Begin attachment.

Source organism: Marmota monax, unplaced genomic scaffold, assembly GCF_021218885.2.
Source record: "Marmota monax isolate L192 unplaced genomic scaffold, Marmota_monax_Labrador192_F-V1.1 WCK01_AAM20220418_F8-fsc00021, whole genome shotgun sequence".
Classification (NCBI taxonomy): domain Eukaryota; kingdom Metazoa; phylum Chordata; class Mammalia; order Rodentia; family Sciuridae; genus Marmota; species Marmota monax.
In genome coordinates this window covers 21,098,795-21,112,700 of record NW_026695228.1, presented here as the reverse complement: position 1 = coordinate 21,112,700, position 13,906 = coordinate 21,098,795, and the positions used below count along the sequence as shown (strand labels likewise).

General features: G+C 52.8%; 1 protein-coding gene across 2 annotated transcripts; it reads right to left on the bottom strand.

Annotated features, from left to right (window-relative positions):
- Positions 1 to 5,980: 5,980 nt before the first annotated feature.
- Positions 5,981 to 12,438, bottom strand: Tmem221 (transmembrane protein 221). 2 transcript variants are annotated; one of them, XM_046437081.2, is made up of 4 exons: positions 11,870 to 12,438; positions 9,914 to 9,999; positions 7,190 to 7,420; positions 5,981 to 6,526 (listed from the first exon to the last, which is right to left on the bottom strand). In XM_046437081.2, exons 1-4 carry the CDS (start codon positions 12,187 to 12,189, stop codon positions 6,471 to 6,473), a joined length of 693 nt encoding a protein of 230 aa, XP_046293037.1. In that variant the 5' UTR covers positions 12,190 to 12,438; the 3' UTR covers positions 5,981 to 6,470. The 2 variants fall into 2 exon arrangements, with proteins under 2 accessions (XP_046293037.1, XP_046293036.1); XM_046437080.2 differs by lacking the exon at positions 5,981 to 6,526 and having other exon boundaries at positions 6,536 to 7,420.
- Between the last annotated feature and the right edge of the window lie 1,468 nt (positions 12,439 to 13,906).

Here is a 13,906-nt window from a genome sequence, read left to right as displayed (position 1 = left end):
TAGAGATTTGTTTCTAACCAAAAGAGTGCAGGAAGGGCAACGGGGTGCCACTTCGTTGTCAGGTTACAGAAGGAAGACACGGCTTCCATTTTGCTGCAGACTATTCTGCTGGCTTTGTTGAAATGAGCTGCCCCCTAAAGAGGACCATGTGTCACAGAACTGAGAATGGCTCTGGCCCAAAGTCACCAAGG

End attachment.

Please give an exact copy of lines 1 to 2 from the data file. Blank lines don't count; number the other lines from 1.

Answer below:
Source organism: Marmota monax, unplaced genomic scaffold, assembly GCF_021218885.2.
Source record: "Marmota monax isolate L192 unplaced genomic scaffold, Marmota_monax_Labrador192_F-V1.1 WCK01_AAM20220418_F8-fsc00021, whole genome shotgun sequence".